likewise dismissed as untimely on July 1, 2014. See
id. at p. 69. This action asserted the evidence was
insufficient to establish that he was in possession of a
stolen rifle or was in possession of a controlled substance.
An appeal from that decision was dismissed by the Superior
Court on April 1, 2015. See id. at p. 70.
pending action before this Court argues that he is entitled
to federal habeas corpus relief on the grounds of newly
discovered evidence; denial of due process because he was
permitted to represent himself on appeal despite being
mentally unfit; and ineffective assistance of counsel.
seeks dismissal of the petition on the grounds that it was
untimely filed and because Ricks failed to exhaust his
available state court remedies. Alternatively, Respondent
argues that Petitioner's arguments are subject to
dismissal for lack of merit.
matter is now ripe for consideration. Although granted an
opportunity to do so, Petitioner has not filed a reply
addressing the Respondent's arguments for dismissal.
contends in part that Petitioner has not filed a timely
habeas corpus action. See Doc. 13, p. 14. Ricks'
pending § 2254 petition is dated May 20,
and will be deemed filed as of that date. See Houston v.
Lack, 487 U.S. 266 (1988)(a prisoner's action is
deemed filed at the time it is given to prison officials for
mailing to the Court.
2244(d) of Title 28 of the United States Code provides, in
relevant part, as follows:
(d)(1) A 1-year period of limitation shall apply to an
application for a writ of habeas corpus by a person in
custody pursuant to the judgment of a State court. The
limitation period shall run from the latest of -(A) the date
on which the judgment became final by the conclusion of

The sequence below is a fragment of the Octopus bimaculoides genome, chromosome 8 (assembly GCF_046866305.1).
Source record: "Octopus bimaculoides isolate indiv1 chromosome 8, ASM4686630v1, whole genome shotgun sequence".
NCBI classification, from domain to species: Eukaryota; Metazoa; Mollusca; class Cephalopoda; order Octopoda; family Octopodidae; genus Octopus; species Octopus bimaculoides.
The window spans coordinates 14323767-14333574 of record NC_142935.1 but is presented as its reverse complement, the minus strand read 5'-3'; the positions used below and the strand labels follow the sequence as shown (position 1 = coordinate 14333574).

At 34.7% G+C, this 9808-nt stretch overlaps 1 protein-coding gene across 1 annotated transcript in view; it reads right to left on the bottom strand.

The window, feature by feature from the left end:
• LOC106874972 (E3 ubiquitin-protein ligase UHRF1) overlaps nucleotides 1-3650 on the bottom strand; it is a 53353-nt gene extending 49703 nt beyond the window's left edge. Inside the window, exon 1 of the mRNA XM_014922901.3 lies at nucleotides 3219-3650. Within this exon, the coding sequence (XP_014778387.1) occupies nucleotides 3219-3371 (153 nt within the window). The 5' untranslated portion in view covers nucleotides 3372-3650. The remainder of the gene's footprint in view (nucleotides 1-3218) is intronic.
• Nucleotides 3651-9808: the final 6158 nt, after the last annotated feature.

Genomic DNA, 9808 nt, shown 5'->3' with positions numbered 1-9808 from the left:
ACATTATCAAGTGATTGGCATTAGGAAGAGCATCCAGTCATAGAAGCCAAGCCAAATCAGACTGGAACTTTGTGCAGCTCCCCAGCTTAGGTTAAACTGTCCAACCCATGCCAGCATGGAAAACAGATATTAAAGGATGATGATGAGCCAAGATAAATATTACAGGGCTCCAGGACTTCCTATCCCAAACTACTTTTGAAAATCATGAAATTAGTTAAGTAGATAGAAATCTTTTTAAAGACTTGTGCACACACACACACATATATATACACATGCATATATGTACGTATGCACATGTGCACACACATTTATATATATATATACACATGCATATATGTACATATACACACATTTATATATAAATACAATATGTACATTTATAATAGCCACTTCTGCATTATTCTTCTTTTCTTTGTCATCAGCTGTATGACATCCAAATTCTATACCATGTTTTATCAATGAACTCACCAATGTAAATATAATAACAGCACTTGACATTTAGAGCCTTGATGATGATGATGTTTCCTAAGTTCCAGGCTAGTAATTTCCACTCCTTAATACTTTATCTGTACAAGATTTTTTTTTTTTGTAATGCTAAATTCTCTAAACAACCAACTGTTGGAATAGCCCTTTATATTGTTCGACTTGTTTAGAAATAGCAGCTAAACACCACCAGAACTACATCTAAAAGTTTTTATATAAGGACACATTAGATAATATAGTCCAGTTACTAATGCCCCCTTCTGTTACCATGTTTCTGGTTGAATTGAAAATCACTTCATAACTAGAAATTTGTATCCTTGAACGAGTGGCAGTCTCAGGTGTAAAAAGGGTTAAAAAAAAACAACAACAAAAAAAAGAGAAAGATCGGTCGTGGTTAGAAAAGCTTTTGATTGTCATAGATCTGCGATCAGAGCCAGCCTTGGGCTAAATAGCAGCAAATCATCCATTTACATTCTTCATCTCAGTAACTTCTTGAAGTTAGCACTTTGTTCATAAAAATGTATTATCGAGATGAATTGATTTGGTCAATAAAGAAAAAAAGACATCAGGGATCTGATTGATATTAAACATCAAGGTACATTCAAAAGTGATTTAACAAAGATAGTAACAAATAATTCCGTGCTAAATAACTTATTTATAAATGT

direct review or the expiration for seeking such review . . .
(d)(2) The time during which a properly filed application for
State post-conviction or other collateral review with respect
to the pertinent judgment or claim is pending shall not be
counted toward any period of limitation under this
See generally, Jones v. Morton, 195 F.3d.
153, 157 (3d Cir. 1999).
the plain terms of § 2244(d)(1)(A), the period of time
for filing a habeas corpus petition begins to run when the
period for direct review expired. See Harris v.
Hutchinson, 209 F.3d 325, 327 (4th Cir.
2000)(“upon conclusion of direct review of a
judgment of conviction, the one year period within which to
file a federal habeas petition commences, but the running of
the period is suspended for the period when state
post-conviction proceedings are pending in any state
court.”)(emphasis in original).
running of the limitations period is suspended for the period
when properly-filed state post-conviction proceedings are
pending in any state court. See Fahy v. Horn, 240
F.3d 239, 243 (3d Cir. 2001)(an untimely PCRA petition does
not toll the statute of limitations for a federal habeas
corpus petition); Merritt v. Blaine, 326 F.3d 157,
165-66 & n. 6 (3d Cir. 2003)(federal courts are bound by
state court's determination that a PCRA petition was
untimely and thus not “properly filed”). However,
the period during which a Section 2254 applicant could have
filed a petition for writ of certiorari with the Supreme
Court of the United States from denial of an ...